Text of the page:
On the intriguing title of the film, Dunne laughs and explains the origins of Space Milkshake, as seriously as he can manage.

“The story is is that there is no story! When the script came to me, I read it and basically the movie is about four people trapped on a spaceship and a rubber duck comes to life and tries to kill everyone and then falls in love with Amanda Tapping’s character. As you would, right? I read the script and I liked it a lot and I called my producing partner Rob Merliees and said, ‘I love this, I want to be part of this, but what’s the title?’ and he’s like, ‘…I don’t know’. I said, ‘Well it doesn’t mean anything.’ and he says, ‘Exactly!’ and I thought, ‘Okay, I guess so…’ – so people see the title and they go, ‘What does that mean?’ and basically, it means nothing. It means nothing or it means everything.”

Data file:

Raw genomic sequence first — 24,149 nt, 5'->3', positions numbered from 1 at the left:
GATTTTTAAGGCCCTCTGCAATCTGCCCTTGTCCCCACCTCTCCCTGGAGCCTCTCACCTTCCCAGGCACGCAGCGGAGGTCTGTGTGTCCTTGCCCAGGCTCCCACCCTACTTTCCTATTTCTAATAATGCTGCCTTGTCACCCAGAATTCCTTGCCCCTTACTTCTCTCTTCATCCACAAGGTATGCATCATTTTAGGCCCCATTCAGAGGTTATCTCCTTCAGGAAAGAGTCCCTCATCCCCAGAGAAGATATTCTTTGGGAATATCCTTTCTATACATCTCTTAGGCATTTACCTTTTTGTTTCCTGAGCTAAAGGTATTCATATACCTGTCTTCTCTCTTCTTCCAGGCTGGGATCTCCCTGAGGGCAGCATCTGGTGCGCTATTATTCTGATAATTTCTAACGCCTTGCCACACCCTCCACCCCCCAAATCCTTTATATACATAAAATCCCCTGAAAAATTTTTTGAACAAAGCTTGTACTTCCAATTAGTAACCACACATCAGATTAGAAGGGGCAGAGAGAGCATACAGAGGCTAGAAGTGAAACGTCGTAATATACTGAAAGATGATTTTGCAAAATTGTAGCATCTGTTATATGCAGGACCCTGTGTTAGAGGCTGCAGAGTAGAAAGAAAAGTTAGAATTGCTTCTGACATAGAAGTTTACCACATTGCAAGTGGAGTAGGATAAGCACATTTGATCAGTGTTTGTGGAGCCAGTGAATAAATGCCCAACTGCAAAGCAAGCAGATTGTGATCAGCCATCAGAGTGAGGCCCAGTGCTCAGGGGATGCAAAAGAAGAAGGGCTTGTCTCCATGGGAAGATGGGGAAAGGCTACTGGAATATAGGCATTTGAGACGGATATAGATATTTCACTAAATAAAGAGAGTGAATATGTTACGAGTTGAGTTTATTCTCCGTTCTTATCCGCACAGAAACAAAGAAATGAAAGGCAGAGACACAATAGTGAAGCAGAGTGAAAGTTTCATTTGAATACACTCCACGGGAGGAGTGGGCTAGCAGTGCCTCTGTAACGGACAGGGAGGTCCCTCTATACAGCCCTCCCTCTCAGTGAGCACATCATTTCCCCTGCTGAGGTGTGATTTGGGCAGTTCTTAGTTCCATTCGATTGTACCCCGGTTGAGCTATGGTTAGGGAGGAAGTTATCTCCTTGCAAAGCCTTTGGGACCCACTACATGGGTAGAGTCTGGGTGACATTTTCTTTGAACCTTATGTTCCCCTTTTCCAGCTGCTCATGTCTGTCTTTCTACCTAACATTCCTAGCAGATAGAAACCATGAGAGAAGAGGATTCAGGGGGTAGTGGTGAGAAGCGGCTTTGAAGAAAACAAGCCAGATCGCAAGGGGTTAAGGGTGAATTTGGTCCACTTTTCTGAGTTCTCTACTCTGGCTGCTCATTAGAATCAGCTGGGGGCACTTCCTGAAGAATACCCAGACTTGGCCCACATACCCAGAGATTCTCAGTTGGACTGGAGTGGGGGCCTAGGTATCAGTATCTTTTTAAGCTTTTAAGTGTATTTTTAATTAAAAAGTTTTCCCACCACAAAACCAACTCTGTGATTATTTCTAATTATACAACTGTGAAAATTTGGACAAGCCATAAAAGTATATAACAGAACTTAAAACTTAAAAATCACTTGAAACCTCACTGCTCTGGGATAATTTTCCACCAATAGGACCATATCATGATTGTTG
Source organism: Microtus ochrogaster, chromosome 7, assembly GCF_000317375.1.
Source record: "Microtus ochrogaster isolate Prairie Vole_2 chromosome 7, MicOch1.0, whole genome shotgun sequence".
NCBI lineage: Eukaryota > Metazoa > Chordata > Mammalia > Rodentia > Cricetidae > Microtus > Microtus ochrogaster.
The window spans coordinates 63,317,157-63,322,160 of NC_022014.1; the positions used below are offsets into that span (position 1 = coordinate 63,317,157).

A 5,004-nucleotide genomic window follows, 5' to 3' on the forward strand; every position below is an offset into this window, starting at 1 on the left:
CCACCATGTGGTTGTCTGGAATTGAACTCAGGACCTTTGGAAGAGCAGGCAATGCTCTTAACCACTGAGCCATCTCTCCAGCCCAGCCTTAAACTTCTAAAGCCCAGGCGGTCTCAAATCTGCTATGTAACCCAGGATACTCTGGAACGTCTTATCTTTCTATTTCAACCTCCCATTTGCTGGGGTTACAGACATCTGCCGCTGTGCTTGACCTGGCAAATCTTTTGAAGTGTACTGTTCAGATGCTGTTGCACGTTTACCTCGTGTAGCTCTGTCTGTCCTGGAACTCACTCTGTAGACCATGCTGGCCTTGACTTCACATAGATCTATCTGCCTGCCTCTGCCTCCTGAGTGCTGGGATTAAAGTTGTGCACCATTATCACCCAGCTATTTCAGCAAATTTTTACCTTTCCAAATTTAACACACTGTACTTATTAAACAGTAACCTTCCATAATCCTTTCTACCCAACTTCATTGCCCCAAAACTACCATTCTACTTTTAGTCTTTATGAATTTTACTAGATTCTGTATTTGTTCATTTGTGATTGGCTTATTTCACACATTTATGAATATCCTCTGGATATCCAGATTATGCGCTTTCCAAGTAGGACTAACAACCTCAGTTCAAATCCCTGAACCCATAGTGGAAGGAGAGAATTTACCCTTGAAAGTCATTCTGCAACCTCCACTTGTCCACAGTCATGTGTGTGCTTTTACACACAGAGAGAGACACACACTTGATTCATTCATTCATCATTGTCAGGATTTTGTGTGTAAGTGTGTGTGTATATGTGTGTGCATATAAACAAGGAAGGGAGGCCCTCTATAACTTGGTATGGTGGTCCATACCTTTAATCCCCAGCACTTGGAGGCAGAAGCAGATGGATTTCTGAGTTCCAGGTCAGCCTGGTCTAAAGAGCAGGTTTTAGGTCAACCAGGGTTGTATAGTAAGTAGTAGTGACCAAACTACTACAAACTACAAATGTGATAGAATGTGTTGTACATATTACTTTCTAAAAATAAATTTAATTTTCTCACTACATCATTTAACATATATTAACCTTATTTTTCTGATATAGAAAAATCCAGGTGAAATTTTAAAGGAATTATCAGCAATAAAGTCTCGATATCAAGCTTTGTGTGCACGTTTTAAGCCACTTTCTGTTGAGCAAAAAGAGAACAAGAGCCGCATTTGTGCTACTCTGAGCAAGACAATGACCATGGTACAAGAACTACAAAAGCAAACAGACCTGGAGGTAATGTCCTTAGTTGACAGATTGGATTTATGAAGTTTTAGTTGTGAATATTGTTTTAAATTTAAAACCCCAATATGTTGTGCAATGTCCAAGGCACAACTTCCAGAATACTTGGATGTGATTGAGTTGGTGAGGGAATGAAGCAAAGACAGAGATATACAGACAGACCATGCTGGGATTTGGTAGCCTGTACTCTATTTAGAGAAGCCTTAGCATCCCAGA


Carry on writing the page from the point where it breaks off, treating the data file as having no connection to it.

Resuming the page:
“It’s interesting and I think also, in this genre, people are more welcoming of breaking the rules and trying new things. People have been asking about Space Milkshake and you know, instead of limiting it to going through the usual channels like the distribution companies will decide when and where it will air, we thought, ‘Why not set something up where anybody around the world can go, type in spacemilkshake.com and download the movie?’ It’s cool. Another thing too, given the nature of the business…say, come to Australia and fans will be talking like, ‘We got something out of order’ or ‘The seasons were out of order’ or certain fans are still waiting for a series that’s already aired somewhere else because they’re on a different timetable. This kind of levels the playing field and hopefully everyone will be able to watch it and enjoy it as much as we did making it.”